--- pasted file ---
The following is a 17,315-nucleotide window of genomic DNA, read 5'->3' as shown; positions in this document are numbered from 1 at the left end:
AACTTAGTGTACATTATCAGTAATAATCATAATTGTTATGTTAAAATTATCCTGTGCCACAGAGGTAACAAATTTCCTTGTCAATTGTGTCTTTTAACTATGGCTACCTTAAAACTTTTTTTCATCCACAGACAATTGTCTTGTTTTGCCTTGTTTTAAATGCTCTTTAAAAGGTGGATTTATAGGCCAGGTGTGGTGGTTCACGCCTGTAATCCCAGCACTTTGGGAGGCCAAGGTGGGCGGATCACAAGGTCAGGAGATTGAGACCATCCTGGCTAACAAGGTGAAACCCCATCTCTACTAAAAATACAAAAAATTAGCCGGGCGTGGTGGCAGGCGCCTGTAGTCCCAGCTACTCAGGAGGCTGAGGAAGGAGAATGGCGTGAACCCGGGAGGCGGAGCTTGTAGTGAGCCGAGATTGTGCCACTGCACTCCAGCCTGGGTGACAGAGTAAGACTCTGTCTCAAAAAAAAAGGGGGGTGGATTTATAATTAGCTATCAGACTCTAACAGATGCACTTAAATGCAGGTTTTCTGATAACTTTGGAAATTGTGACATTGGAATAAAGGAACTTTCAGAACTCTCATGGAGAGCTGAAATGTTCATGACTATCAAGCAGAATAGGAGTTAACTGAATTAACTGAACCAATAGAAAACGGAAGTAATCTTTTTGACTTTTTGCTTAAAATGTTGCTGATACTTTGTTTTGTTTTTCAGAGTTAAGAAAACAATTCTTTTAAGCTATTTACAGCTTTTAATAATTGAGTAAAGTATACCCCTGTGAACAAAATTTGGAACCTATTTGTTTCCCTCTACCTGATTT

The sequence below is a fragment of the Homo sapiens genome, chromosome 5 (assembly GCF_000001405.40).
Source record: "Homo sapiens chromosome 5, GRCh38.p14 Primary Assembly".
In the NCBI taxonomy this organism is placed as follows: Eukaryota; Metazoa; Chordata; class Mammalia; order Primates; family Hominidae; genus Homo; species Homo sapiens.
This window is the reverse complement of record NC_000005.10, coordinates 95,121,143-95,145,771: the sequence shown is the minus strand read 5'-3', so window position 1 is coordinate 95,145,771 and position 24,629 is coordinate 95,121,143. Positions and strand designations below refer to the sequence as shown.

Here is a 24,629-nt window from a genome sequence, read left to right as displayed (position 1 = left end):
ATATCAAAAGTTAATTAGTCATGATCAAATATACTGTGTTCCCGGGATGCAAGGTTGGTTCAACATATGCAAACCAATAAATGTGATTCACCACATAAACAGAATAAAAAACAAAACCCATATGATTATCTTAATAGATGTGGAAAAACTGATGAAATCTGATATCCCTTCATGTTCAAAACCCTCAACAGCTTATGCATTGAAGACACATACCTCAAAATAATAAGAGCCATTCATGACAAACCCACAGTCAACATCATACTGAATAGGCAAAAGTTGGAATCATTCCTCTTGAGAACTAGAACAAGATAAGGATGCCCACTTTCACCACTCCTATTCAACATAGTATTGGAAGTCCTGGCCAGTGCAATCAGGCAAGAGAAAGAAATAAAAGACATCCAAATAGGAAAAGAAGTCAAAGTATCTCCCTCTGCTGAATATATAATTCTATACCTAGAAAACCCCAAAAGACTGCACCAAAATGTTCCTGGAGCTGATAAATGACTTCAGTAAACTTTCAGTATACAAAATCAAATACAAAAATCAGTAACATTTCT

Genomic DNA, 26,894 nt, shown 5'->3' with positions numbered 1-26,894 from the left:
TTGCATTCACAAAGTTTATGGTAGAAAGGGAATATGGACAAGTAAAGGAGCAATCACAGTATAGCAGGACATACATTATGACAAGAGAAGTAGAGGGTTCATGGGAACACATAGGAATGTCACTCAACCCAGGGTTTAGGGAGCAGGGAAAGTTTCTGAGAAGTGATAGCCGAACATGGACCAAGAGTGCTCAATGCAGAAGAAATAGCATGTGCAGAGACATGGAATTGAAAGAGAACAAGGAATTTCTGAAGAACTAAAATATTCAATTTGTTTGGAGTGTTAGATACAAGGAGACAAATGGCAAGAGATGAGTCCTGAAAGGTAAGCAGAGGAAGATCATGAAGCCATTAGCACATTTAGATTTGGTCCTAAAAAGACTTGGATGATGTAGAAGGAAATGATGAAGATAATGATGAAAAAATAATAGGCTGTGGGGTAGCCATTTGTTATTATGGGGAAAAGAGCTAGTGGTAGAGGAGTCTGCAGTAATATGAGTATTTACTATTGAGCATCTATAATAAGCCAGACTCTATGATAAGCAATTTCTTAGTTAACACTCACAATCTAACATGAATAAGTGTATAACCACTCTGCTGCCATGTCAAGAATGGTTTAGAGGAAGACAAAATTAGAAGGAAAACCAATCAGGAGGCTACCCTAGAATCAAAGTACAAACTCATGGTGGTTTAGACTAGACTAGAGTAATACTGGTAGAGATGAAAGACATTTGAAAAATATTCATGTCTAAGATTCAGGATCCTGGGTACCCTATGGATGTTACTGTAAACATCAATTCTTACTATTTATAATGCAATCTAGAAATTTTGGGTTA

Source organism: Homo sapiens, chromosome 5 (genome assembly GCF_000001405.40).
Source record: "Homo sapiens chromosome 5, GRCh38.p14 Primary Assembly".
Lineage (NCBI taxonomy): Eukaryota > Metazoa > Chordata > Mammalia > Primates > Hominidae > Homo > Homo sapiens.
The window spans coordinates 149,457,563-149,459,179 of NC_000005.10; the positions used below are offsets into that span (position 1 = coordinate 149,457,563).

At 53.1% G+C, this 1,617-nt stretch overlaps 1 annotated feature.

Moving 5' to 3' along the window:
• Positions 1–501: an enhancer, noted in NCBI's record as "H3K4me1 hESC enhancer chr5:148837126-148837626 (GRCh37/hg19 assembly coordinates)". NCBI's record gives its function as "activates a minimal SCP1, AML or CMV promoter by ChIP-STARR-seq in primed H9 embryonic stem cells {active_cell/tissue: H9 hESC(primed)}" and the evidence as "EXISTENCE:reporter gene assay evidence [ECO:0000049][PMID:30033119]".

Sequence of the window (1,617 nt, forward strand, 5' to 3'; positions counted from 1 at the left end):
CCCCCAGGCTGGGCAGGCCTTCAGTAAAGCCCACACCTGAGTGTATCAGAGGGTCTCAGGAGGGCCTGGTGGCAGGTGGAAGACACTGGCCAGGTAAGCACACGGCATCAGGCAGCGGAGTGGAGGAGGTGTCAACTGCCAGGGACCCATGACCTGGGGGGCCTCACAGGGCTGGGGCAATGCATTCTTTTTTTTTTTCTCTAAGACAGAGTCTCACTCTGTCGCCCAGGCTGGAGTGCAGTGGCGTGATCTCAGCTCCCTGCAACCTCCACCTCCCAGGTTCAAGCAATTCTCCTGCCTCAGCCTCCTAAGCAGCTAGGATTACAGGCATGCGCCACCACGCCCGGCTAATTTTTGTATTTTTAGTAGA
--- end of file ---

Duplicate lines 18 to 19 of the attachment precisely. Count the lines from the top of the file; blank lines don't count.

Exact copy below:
Sequence of the window (1,617 nt, forward strand, 5' to 3'; positions counted from 1 at the left end):
CCCCCAGGCTGGGCAGGCCTTCAGTAAAGCCCACACCTGAGTGTATCAGAGGGTCTCAGGAGGGCCTGGTGGCAGGTGGAAGACACTGGCCAGGTAAGCACACGGCATCAGGCAGCGGAGTGGAGGAGGTGTCAACTGCCAGGGACCCATGACCTGGGGGGCCTCACAGGGCTGGGGCAATGCATTCTTTTTTTTTTTCTCTAAGACAGAGTCTCACTCTGTCGCCCAGGCTGGAGTGCAGTGGCGTGATCTCAGCTCCCTGCAACCTCCACCTCCCAGGTTCAAGCAATTCTCCTGCCTCAGCCTCCTAAGCAGCTAGGATTACAGGCATGCGCCACCACGCCCGGCTAATTTTTGTATTTTTAGTAGA